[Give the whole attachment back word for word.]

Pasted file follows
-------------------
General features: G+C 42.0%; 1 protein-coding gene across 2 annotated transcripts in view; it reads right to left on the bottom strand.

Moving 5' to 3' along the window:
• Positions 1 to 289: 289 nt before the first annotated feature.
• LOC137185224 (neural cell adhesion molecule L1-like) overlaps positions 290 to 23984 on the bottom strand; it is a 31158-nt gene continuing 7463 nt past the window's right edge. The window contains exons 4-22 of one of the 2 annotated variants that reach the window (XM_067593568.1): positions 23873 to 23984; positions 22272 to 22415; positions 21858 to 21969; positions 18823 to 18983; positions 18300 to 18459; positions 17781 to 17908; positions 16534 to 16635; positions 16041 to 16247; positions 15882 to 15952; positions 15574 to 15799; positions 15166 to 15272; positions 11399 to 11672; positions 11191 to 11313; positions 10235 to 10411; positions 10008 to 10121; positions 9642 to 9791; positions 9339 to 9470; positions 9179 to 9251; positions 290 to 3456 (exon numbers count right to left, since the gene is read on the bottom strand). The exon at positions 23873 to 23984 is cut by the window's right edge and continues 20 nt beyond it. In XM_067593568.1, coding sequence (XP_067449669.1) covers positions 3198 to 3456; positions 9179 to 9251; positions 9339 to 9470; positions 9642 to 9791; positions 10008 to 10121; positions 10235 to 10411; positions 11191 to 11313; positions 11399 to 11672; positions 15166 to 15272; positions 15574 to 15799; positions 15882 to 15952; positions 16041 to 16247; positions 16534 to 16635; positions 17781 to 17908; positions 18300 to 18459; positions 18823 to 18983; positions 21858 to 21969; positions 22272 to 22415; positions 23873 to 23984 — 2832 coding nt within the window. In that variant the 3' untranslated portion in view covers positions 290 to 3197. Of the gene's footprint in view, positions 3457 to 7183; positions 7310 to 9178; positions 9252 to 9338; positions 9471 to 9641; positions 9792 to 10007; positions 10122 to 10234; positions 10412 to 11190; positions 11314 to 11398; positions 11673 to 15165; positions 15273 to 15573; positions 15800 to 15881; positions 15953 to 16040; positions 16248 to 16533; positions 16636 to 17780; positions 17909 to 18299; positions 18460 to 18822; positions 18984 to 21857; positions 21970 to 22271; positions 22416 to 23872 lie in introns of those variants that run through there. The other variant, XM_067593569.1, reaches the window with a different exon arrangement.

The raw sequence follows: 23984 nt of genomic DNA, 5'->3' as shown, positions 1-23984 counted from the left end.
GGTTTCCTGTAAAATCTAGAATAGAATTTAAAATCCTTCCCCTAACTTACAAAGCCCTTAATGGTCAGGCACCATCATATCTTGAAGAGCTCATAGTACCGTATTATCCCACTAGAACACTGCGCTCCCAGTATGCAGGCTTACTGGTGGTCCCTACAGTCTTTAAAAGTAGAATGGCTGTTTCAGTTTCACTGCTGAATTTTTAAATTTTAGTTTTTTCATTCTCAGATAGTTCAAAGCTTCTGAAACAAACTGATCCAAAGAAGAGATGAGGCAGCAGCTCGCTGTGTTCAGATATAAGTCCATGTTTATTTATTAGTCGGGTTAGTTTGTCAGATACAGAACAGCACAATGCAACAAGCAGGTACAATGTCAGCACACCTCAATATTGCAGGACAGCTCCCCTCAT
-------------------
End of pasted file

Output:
General features: G+C 42.0%; 1 protein-coding gene across 2 annotated transcripts in view; it reads right to left on the bottom strand.

Moving 5' to 3' along the window:
• Positions 1 to 289: 289 nt before the first annotated feature.
• LOC137185224 (neural cell adhesion molecule L1-like) overlaps positions 290 to 23984 on the bottom strand; it is a 31158-nt gene continuing 7463 nt past the window's right edge. The window contains exons 4-22 of one of the 2 annotated variants that reach the window (XM_067593568.1): positions 23873 to 23984; positions 22272 to 22415; positions 21858 to 21969; positions 18823 to 18983; positions 18300 to 18459; positions 17781 to 17908; positions 16534 to 16635; positions 16041 to 16247; positions 15882 to 15952; positions 15574 to 15799; positions 15166 to 15272; positions 11399 to 11672; positions 11191 to 11313; positions 10235 to 10411; positions 10008 to 10121; positions 9642 to 9791; positions 9339 to 9470; positions 9179 to 9251; positions 290 to 3456 (exon numbers count right to left, since the gene is read on the bottom strand). The exon at positions 23873 to 23984 is cut by the window's right edge and continues 20 nt beyond it. In XM_067593568.1, coding sequence (XP_067449669.1) covers positions 3198 to 3456; positions 9179 to 9251; positions 9339 to 9470; positions 9642 to 9791; positions 10008 to 10121; positions 10235 to 10411; positions 11191 to 11313; positions 11399 to 11672; positions 15166 to 15272; positions 15574 to 15799; positions 15882 to 15952; positions 16041 to 16247; positions 16534 to 16635; positions 17781 to 17908; positions 18300 to 18459; positions 18823 to 18983; positions 21858 to 21969; positions 22272 to 22415; positions 23873 to 23984 — 2832 coding nt within the window. In that variant the 3' untranslated portion in view covers positions 290 to 3197. Of the gene's footprint in view, positions 3457 to 7183; positions 7310 to 9178; positions 9252 to 9338; positions 9471 to 9641; positions 9792 to 10007; positions 10122 to 10234; positions 10412 to 11190; positions 11314 to 11398; positions 11673 to 15165; positions 15273 to 15573; positions 15800 to 15881; positions 15953 to 16040; positions 16248 to 16533; positions 16636 to 17780; positions 17909 to 18299; positions 18460 to 18822; positions 18984 to 21857; positions 21970 to 22271; positions 22416 to 23872 lie in introns of those variants that run through there. The other variant, XM_067593569.1, reaches the window with a different exon arrangement.

The raw sequence follows: 23984 nt of genomic DNA, 5'->3' as shown, positions 1-23984 counted from the left end.
GGTTTCCTGTAAAATCTAGAATAGAATTTAAAATCCTTCCCCTAACTTACAAAGCCCTTAATGGTCAGGCACCATCATATCTTGAAGAGCTCATAGTACCGTATTATCCCACTAGAACACTGCGCTCCCAGTATGCAGGCTTACTGGTGGTCCCTACAGTCTTTAAAAGTAGAATGGCTGTTTCAGTTTCACTGCTGAATTTTTAAATTTTAGTTTTTTCATTCTCAGATAGTTCAAAGCTTCTGAAACAAACTGATCCAAAGAAGAGATGAGGCAGCAGCTCGCTGTGTTCAGATATAAGTCCATGTTTATTTATTAGTCGGGTTAGTTTGTCAGATACAGAACAGCACAATGCAACAAGCAGGTACAATGTCAGCACACCTCAATATTGCAGGACAGCTCCCCTCAT